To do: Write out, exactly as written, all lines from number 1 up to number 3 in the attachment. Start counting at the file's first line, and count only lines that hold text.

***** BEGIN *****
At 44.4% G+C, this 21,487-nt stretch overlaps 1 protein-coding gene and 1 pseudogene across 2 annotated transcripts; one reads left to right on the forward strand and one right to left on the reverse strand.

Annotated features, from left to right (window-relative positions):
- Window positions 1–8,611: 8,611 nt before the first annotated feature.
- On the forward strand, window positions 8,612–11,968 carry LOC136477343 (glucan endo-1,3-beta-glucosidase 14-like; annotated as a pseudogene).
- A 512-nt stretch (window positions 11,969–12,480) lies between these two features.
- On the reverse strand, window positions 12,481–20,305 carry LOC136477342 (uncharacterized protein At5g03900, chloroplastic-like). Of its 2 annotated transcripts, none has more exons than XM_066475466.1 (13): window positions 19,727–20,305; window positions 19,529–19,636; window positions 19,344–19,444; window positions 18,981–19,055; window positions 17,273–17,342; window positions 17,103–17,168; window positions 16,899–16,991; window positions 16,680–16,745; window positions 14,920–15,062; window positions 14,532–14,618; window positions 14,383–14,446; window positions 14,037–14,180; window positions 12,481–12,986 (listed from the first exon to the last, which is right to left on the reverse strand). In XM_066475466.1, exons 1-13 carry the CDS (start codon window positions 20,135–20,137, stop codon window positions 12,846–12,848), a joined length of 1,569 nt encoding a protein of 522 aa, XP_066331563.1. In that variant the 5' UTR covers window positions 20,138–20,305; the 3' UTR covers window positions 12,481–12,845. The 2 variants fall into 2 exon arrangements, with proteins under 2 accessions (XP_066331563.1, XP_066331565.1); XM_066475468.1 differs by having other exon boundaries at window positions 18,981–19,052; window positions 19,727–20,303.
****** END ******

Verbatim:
At 44.4% G+C, this 21,487-nt stretch overlaps 1 protein-coding gene and 1 pseudogene across 2 annotated transcripts; one reads left to right on the forward strand and one right to left on the reverse strand.

Annotated features, from left to right (window-relative positions):
- Window positions 1–8,611: 8,611 nt before the first annotated feature.